Interview with François Roussillon
© Christophe Pelé / ONP
How is it that opera, this strictly coded art, an enemy of all that is natural, can rouse incredible emotions in us? This is the paradox that Francois Roussillon has chosen to explore in his films; an interview of a film-director who has not reached the end of his questioning.
You are an acknowledged opera and ballet filmmaker and producer. Did your career begin with filming live performances?
I have always been passionately interested in music, opera and dance and I believe that my love of the stage directed me towards filmmaking. As I am also very drawn to the fictional dimension, I have of course worked on other projects. However, I consider that my cinematographic birth certificate dates from the founding of this company, François Roussillon and Associates (FRA Productions). We founded this production company and began to make documentaries, film performances and take on projects that we considered important at a time when the circumstances surrounding television were not in our favour.
The codes of theatre are very different from those of filmmaking. As a filmmaker, what fascinates you about live performance?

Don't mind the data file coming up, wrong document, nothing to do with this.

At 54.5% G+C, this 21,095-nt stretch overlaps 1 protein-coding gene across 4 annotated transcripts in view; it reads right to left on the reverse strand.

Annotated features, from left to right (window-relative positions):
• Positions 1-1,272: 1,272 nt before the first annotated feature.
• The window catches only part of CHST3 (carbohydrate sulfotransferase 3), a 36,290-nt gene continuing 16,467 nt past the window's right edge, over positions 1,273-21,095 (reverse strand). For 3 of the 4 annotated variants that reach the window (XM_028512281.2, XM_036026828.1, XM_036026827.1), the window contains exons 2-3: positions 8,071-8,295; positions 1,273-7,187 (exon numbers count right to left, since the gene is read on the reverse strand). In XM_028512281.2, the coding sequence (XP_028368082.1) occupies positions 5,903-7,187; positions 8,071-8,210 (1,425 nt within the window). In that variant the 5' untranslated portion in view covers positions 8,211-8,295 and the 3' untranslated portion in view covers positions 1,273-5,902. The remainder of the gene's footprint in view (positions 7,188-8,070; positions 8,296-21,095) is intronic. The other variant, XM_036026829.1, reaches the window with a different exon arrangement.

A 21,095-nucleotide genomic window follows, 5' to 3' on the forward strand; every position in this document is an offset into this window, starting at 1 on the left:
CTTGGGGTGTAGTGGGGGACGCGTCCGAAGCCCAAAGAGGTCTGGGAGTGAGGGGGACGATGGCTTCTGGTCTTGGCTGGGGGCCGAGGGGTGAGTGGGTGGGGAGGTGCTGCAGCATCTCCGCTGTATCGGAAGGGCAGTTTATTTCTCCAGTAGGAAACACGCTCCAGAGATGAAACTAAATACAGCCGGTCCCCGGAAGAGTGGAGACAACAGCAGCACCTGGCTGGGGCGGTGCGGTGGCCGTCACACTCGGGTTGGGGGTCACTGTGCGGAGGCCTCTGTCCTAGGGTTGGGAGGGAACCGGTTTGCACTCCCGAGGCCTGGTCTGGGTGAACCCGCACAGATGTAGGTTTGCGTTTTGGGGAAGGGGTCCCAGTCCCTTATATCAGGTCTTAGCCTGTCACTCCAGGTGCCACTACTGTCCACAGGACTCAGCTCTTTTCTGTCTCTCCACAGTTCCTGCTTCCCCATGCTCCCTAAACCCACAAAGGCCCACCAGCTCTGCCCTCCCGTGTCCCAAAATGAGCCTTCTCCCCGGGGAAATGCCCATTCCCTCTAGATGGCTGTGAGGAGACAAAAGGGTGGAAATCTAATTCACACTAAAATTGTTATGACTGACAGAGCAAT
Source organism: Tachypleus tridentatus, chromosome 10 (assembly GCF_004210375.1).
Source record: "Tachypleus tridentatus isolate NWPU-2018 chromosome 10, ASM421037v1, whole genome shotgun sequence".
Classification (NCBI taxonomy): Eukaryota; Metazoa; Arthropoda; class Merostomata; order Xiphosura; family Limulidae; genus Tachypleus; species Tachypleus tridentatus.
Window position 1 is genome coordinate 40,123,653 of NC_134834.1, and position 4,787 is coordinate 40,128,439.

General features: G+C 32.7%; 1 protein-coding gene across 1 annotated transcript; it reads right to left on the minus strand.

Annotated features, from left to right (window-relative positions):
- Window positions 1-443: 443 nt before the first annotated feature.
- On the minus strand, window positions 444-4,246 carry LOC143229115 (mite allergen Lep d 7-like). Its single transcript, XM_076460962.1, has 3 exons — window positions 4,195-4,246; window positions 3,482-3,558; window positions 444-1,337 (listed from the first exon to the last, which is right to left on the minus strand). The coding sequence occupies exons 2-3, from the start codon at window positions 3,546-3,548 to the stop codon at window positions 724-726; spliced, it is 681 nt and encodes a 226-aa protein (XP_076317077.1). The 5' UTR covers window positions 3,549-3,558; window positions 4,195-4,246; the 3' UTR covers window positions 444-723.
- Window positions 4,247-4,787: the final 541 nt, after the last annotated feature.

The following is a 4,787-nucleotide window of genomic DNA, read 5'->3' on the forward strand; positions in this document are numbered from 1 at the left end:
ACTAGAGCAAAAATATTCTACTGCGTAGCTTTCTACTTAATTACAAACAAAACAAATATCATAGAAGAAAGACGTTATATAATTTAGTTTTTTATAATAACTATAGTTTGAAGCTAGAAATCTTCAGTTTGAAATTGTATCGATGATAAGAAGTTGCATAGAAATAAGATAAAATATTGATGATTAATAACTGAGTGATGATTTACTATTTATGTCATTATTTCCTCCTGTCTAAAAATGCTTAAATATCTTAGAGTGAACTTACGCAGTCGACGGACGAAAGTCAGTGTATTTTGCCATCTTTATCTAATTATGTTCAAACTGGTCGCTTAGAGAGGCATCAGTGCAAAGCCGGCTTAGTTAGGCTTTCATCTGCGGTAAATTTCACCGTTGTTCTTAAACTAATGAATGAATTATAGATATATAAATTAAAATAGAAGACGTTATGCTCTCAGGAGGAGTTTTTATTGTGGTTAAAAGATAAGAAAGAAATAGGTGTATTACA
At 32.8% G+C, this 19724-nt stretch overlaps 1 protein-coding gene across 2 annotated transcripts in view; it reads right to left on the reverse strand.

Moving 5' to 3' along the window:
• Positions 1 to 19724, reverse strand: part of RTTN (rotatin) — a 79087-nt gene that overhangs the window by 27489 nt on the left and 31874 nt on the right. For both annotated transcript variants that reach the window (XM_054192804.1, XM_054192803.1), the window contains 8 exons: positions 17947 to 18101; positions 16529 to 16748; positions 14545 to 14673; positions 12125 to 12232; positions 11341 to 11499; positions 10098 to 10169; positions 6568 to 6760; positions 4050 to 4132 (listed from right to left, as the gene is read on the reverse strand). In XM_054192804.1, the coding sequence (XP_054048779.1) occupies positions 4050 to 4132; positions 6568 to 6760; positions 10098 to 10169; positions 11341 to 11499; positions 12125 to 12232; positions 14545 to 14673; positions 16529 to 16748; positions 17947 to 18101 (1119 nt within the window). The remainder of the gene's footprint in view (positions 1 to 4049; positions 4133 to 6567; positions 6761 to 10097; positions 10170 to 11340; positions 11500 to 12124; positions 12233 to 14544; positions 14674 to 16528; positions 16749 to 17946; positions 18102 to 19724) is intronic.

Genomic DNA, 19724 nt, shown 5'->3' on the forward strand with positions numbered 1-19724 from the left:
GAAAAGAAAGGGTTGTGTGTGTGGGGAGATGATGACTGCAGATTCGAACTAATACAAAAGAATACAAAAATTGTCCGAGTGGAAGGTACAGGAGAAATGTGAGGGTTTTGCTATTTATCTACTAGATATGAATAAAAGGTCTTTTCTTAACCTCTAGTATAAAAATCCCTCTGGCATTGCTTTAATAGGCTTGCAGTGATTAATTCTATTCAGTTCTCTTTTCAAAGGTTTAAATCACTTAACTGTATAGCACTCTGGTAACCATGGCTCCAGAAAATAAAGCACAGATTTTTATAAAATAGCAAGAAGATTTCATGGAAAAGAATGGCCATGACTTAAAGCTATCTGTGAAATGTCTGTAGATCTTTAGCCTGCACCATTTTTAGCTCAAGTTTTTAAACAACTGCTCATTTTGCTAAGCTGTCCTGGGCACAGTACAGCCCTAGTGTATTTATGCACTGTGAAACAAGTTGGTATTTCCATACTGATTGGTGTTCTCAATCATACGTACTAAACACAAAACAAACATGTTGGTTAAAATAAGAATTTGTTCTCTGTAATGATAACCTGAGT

Within the artifice of a performance lies a particular truth that I find puzzling: something that follows strict codes and about which there is nothing natural, yet is capable of communicating extraordinary emotions. I comment on and explore this paradox in my films and recordings of performances. I nurture a great passion for filmmakers who work on this artificiality, who assert the non-natural dimension of their art: it is true that realism in films interests me, but my heart tends more towards someone like Fellini.
You talk about filmmaking, but by filming performances written and staged by others, do you not feel dispossessed of the story, this fictional dimension you evoked just now?
No, because I continue exploring this dimension. When you film a performance, there is a sense whereby you become the narrator. You create a frame for your picture with your camera and this frame confers a certain meaning on the action: you tell a story by means of someone else’s story. As far as I am concerned, the determining stage is not the filming, but the preparatory stage, in other words, during the rehearsals. We organise a script, put together a scenario for filming, something which resembles a narrative. Of course, on the day of the performance, we sometimes expect something to happen, which in the event does not, as it is a live performance and cannot be stopped for us to redo a take. However, this is offset by an irreplaceable emotion, something takes form before our eyes, comes to life and is given to us at that very moment and that is what makes filming a live performance a unique experience.
For this documentary series, you abandon the stage to set up your camera in the workshops: by filming the pre-existence of a performance and gathering film material in view of making a documentary, are you not thereby dealing with two totally contradictory approaches?